Houndog is the duo of Mike Halby, who has played with Canned Heat and John Mayall's Bluesbreakers, and David Hidalgo, of Los Lobos. Their self-titled 1999 debut album, recorded in Halby's home studio, is not so much swamp-blues as murk-blues. The basic, at times lo-fi production and gutbucket songs give this a foggy mystery, akin to another of Hidalgo's side projects, the Latin Playboys. Halby has a voice so low it sometimes sounds like a 45 RPM single playing at 33 RPM, and his convincingly throaty style can recall, though it does not imitate, vintage Chess greats like Muddy and the Wolf. This is probably too arty for some straight blues fans, but Houndog succeeds at twisting electric blues into some interesting new directions while maintaining a lot of grit and funk. 

Tracklist

1 No Chance 4:22
2 I Brought The Rain 3:33
3 I'll Change My Style 3:51
4 Downtime 3:36
5 Lonely Dying Love 3:48
6 Eddie's Gone 4:12
7 All Fired Up, All Shook Down 5:32
8 Somebody (Stop The Bleedin') 5:14
9 Killin' Me 5:22


21 February 2017

CHRISTMAS Vortex 1993

by request


Artist Biography by

Throughout their career, Christmas was largely misunderstood; their surreal, sarcastic sense of humor was overlooked by critics who largely didn't get the joke, and poor distribution and promotion of their first two albums kept most potential fans from even discovering them. As a final cosmic joke, their third and best album didn't even get released until well after the group had broken up and re-formed as the equally satirical cocktail lounge hipsters Combustible Edison.
Christmas was formed in Boston in 1983 by Connecticut natives Michael Cudahy (guitar, vocals) and Liz Cox (drums, vocals). Hooking up with bassist Dan Salzmann, the new trio gigged around the Cambridge and Allston club scenes before a friend, Uzi member Phil Milstein, recommended the band to the tiny indie Iridescence Records. The label released the trio's debut single, "The Ballad of the Invisible Girl" backed with "Wilhelm Reich," in 1984. The single led to the trio's appearance on the legendary Massachusetts post-punk compilation Bands That Could Be God, with two new tracks ("One Hundred Million Flowers" and "My Little Book of Lies") alongside efforts by their scene contemporaries Busted Statues, Salem 66, Beanbag, Moving Targets, Sorry, the Outpatients, and Dinosaur Jr. precursors Deep Wound. Somewhat surprisingly, out of all of those worthy bands, Christmas was the only group who wound up with a major-label deal. Big Time Records, a former Australian indie that became RCA Records' alternative subsidiary, signed Christmas in 1985 and released their first album, In Excelsior Dayglo, in 1986. A surprisingly low-key and largely acoustic record with a folk-rock influence that had not been apparent on the trio's earlier recordings, the album emphasized the funnier songs in their repertoire, including the surreal concert favorite "Fish Eye Sandwich."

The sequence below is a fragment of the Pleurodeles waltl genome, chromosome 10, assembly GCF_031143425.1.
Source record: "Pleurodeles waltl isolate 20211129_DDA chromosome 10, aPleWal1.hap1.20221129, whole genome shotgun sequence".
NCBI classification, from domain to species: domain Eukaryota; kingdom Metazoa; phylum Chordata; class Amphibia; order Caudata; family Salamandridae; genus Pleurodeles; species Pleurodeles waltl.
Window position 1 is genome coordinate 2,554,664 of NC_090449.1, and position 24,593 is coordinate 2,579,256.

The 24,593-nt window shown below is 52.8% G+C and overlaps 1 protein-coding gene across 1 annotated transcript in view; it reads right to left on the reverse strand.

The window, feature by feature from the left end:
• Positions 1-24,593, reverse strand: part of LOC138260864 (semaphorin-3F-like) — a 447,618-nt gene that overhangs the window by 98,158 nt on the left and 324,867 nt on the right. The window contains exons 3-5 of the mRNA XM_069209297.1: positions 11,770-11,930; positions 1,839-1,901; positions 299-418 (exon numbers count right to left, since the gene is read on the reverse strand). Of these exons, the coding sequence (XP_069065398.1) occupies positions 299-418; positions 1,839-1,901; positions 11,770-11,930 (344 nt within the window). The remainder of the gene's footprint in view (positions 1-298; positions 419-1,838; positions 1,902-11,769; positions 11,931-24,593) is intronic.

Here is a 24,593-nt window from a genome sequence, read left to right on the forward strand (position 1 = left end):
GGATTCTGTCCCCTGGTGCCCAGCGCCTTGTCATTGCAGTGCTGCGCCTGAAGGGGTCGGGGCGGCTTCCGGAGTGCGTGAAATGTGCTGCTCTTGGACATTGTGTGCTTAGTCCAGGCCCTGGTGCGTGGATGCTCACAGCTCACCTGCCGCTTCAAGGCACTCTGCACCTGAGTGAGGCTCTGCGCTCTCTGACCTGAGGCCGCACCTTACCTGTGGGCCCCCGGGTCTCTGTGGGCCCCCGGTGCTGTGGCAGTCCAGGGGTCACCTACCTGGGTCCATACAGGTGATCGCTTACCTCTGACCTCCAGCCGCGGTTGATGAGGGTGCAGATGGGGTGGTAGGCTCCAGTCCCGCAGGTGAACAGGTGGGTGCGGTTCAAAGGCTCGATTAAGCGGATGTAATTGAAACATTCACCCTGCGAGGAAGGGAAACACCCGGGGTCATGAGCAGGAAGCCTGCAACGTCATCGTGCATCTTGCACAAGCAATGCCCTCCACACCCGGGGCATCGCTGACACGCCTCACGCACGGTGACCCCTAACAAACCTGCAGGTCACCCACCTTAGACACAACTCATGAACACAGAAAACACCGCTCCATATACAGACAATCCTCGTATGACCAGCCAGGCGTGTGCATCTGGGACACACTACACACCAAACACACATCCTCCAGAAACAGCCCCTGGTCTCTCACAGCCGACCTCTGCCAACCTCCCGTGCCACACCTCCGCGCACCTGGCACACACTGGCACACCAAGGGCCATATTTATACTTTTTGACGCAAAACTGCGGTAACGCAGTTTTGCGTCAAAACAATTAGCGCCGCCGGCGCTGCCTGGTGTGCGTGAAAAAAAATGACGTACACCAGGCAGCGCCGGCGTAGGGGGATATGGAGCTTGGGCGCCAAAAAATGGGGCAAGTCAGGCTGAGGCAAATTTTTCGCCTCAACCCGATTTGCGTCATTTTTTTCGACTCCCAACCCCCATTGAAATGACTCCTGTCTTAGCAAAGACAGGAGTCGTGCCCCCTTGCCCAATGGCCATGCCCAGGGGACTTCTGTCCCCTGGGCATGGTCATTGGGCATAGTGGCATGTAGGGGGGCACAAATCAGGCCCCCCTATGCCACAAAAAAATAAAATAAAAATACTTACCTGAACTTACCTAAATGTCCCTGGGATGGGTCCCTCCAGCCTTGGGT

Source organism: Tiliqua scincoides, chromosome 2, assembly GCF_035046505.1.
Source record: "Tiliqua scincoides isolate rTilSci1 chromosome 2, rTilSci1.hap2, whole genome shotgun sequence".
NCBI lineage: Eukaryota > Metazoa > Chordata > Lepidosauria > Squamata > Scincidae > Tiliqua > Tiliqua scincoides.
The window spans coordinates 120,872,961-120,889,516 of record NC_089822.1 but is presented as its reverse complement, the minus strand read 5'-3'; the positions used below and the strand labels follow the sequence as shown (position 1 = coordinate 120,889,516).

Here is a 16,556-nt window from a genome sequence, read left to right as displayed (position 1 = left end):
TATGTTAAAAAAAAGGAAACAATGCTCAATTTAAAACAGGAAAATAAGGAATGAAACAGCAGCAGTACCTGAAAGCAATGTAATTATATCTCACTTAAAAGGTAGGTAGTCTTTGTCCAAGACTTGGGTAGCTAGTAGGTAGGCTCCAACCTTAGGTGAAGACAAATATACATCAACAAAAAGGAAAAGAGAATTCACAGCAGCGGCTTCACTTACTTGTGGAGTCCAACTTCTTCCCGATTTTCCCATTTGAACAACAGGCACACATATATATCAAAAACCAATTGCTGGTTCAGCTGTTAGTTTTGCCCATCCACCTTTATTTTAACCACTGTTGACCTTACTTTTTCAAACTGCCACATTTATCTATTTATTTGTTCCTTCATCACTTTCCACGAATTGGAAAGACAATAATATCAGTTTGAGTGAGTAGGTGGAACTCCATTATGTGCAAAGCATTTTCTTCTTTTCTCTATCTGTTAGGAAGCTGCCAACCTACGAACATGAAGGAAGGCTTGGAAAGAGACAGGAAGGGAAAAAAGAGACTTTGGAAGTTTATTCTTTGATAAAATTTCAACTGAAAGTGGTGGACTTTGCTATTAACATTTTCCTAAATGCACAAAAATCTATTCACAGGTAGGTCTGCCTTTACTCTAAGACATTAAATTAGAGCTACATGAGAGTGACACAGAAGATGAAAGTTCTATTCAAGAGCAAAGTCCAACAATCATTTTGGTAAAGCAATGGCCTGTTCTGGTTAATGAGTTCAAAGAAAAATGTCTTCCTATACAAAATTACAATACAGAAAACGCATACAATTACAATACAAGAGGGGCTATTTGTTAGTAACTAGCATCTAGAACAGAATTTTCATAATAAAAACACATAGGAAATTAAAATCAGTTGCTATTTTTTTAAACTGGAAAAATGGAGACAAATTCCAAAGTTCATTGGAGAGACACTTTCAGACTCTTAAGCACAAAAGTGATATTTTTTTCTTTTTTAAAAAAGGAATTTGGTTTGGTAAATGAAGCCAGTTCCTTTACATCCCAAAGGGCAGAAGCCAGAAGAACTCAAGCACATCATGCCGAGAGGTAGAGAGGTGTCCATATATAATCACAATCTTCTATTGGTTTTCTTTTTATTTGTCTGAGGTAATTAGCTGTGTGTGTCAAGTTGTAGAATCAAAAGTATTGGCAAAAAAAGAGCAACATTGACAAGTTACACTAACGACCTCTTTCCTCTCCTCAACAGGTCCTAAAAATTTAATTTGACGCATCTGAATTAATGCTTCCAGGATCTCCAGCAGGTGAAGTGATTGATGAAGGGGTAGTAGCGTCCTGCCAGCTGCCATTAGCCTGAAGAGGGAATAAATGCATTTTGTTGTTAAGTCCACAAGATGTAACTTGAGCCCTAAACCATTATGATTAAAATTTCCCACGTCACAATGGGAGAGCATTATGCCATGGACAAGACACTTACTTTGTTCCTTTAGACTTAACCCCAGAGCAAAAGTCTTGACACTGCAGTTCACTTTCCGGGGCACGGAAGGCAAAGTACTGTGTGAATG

Unfortunately, like nearly every release on Big Time, In Excelsior Dayglo was hopelessly under-promoted and disappeared almost immediately upon release. Christmas spent some time extricating themselves from the label and suffered a further setback when Salzmann left the group. The remaining twosome drafted Cudahy's brother Nicholas as their new bassist and signed with IRS Records. Their second album, 1989's Ultraprophets of Thee Psykick Revolution, was released to reviews ranging from uncomprehending to downright hostile, but time has shown it to be a more varied and engaging album than the debut, with a sharply satirical wit and much catchier melodies. Unfortunately, it didn't sell very well either, and IRS dropped the group shortly after its release.
The Cudahy brothers and Cox moved from Boston to Las Vegas in late 1989, where the trio discovered the underground cocktail culture that inspired Combustible Edison. However, that innovation didn't happen overnight; after moving back to Boston, Nicholas Cudahy left the band and was replaced by James McNew. The new trio played a few gigs and recorded their third and best album, the mature but still skewed Vortex, in early 1991. No label seemed to be interested in the tapes, however, and when McNew was offered the job of bassist in Yo La Tengo, he took it. Fed up, Cudahy and Cox dissolved Christmas and, with Nicholas Cudahy back in the fold, formed the lounge put-on Combustible Edison. When Yo La Tengo signed with Matador Records in 1993, McNew persuaded labelhead Gerard Cosloy (an old Boston scene buddy who had compiled Bands That Could Be God) to finally release Vortex.

Tracklist

1 Superheroes 3:31
2 Painted Savages 2:55
3 Medicine 3:31
4 Revolutions Per Minute 3:24
5 Jupiter, Florida 4:23
6 Almighty 3:31
7 Iron Anniversary 3:33
8 Sweet House 2:44
9 My Earthly Aim 3:14
10 I Want More 3:41
11 Hand 3:35
12 God Bless The Fireman 3:06

DRUNKEN BOAT Dressy Hat 1995

by request


Tracklist

1 Food Eating Grin 2:36
2 Fight? 3:55
3 Neighborhood 4:53
4 Post Punk 3:00
5 Apple Wine 3:26
6 Glued 3:53
7 I Love You 4:35
8 Before You Sleep 3:31
9 Circus 1:20
10 Bad Time 4:18
11 Angry 2:16
12 Uncle Knuckle 10:57